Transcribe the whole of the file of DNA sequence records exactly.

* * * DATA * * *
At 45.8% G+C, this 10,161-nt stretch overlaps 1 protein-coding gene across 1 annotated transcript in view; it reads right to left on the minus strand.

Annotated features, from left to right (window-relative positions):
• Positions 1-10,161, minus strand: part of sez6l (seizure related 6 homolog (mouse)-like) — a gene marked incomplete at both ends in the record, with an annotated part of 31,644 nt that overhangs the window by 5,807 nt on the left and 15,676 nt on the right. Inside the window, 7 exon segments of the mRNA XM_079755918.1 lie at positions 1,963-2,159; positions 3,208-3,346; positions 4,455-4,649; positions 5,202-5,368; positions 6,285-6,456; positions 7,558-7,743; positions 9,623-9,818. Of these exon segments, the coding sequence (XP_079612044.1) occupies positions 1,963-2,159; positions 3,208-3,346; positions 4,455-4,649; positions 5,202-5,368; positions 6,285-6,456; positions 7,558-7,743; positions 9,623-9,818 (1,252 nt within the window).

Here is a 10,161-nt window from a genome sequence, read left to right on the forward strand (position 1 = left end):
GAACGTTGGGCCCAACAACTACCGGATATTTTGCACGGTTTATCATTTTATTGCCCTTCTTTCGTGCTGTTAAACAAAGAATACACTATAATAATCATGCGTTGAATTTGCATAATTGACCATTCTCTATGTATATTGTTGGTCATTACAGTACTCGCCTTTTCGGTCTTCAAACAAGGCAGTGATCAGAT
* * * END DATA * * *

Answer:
At 45.8% G+C, this 10,161-nt stretch overlaps 1 protein-coding gene across 1 annotated transcript in view; it reads right to left on the minus strand.

Annotated features, from left to right (window-relative positions):
• Positions 1-10,161, minus strand: part of sez6l (seizure related 6 homolog (mouse)-like) — a gene marked incomplete at both ends in the record, with an annotated part of 31,644 nt that overhangs the window by 5,807 nt on the left and 15,676 nt on the right. Inside the window, 7 exon segments of the mRNA XM_079755918.1 lie at positions 1,963-2,159; positions 3,208-3,346; positions 4,455-4,649; positions 5,202-5,368; positions 6,285-6,456; positions 7,558-7,743; positions 9,623-9,818. Of these exon segments, the coding sequence (XP_079612044.1) occupies positions 1,963-2,159; positions 3,208-3,346; positions 4,455-4,649; positions 5,202-5,368; positions 6,285-6,456; positions 7,558-7,743; positions 9,623-9,818 (1,252 nt within the window).

Here is a 10,161-nt window from a genome sequence, read left to right on the forward strand (position 1 = left end):
GAACGTTGGGCCCAACAACTACCGGATATTTTGCACGGTTTATCATTTTATTGCCCTTCTTTCGTGCTGTTAAACAAAGAATACACTATAATAATCATGCGTTGAATTTGCATAATTGACCATTCTCTATGTATATTGTTGGTCATTACAGTACTCGCCTTTTCGGTCTTCAAACAAGGCAGTGATCAGAT